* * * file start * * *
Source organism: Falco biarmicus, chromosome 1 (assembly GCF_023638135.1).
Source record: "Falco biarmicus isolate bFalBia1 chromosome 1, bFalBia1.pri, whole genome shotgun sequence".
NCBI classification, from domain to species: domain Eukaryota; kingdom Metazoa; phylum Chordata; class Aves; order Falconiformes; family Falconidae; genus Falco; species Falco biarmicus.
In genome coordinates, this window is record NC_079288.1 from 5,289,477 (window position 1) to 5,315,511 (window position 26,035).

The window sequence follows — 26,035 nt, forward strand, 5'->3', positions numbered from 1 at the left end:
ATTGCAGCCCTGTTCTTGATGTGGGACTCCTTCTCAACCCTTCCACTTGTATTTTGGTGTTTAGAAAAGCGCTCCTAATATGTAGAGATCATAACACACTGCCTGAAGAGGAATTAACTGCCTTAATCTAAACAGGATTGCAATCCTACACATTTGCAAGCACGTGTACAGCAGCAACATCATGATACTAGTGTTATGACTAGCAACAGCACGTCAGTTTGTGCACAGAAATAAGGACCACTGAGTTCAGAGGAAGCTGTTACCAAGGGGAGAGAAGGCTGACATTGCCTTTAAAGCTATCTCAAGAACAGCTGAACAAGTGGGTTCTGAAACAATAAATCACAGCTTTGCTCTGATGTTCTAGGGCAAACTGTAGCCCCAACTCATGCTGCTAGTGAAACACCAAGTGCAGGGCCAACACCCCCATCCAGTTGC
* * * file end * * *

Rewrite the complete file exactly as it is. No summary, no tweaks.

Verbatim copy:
Source organism: Falco biarmicus, chromosome 1 (assembly GCF_023638135.1).
Source record: "Falco biarmicus isolate bFalBia1 chromosome 1, bFalBia1.pri, whole genome shotgun sequence".
NCBI classification, from domain to species: domain Eukaryota; kingdom Metazoa; phylum Chordata; class Aves; order Falconiformes; family Falconidae; genus Falco; species Falco biarmicus.
In genome coordinates, this window is record NC_079288.1 from 5,289,477 (window position 1) to 5,315,511 (window position 26,035).

The window sequence follows — 26,035 nt, forward strand, 5'->3', positions numbered from 1 at the left end:
ATTGCAGCCCTGTTCTTGATGTGGGACTCCTTCTCAACCCTTCCACTTGTATTTTGGTGTTTAGAAAAGCGCTCCTAATATGTAGAGATCATAACACACTGCCTGAAGAGGAATTAACTGCCTTAATCTAAACAGGATTGCAATCCTACACATTTGCAAGCACGTGTACAGCAGCAACATCATGATACTAGTGTTATGACTAGCAACAGCACGTCAGTTTGTGCACAGAAATAAGGACCACTGAGTTCAGAGGAAGCTGTTACCAAGGGGAGAGAAGGCTGACATTGCCTTTAAAGCTATCTCAAGAACAGCTGAACAAGTGGGTTCTGAAACAATAAATCACAGCTTTGCTCTGATGTTCTAGGGCAAACTGTAGCCCCAACTCATGCTGCTAGTGAAACACCAAGTGCAGGGCCAACACCCCCATCCAGTTGC